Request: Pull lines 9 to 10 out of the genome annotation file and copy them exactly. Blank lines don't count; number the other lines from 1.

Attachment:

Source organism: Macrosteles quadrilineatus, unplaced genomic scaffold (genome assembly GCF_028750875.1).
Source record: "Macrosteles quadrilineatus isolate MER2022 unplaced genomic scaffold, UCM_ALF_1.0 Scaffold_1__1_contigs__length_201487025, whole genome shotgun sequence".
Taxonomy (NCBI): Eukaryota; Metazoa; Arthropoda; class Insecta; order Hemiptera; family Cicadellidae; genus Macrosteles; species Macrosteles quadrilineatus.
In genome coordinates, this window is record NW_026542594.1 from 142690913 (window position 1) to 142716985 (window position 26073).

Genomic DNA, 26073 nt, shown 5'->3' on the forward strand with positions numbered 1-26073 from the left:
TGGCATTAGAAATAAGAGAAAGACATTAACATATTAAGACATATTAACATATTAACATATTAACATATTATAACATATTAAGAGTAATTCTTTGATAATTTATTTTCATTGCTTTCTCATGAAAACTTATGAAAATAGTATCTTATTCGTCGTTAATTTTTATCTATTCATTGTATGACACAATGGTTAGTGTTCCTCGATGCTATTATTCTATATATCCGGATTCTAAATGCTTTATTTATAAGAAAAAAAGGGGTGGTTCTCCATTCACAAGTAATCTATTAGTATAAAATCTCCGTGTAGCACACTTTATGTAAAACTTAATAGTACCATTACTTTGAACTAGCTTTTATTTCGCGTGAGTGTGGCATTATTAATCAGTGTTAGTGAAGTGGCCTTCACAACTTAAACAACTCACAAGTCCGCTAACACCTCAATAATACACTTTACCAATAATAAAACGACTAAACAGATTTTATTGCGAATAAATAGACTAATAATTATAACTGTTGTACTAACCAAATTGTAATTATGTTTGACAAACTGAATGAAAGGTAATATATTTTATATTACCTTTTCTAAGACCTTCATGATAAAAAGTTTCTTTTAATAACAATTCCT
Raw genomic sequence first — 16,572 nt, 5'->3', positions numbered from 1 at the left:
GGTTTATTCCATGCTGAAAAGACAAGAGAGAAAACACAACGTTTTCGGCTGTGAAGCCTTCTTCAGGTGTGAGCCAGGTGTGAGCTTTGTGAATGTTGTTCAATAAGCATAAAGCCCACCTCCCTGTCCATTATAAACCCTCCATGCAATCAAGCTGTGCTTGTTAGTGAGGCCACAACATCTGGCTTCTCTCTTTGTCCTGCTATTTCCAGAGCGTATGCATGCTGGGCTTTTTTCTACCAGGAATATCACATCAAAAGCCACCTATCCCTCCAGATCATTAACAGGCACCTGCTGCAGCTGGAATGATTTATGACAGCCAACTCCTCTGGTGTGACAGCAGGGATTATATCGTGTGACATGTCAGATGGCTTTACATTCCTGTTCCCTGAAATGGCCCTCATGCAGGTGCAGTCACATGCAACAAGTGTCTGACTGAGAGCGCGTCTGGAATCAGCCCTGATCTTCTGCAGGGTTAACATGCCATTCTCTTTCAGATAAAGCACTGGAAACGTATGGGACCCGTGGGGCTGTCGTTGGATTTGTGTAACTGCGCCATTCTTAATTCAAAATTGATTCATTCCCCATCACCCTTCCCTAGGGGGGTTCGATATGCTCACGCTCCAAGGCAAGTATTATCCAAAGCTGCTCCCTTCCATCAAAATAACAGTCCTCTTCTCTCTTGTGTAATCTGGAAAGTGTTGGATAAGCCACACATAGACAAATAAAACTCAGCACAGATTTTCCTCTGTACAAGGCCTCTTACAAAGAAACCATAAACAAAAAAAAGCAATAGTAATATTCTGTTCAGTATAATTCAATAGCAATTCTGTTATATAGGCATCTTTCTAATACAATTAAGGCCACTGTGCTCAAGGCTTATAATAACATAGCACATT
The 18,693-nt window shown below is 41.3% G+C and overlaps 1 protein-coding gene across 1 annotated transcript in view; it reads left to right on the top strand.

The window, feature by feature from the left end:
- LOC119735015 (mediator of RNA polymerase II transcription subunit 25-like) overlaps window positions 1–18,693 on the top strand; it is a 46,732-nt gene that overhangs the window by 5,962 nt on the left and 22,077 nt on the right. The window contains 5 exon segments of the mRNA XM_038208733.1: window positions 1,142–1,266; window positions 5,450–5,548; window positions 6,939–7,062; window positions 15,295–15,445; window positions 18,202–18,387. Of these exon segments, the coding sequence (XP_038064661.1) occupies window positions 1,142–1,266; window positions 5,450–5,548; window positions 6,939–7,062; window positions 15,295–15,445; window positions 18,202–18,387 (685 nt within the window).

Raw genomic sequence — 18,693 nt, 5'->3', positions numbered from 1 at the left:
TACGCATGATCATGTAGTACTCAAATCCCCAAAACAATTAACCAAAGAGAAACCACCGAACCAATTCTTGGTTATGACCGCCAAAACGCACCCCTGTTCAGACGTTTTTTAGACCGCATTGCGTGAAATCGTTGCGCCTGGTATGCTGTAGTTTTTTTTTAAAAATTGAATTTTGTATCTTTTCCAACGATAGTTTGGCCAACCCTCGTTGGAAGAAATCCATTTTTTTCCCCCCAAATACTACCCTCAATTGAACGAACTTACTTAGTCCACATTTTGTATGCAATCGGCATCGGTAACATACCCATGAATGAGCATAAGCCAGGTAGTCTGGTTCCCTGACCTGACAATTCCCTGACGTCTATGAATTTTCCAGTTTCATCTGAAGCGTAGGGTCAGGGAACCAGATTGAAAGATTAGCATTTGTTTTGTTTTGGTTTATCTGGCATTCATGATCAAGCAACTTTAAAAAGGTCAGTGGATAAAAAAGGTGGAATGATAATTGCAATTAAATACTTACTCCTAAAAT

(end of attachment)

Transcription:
The 18,693-nt window shown below is 41.3% G+C and overlaps 1 protein-coding gene across 1 annotated transcript in view; it reads left to right on the top strand.

The window, feature by feature from the left end: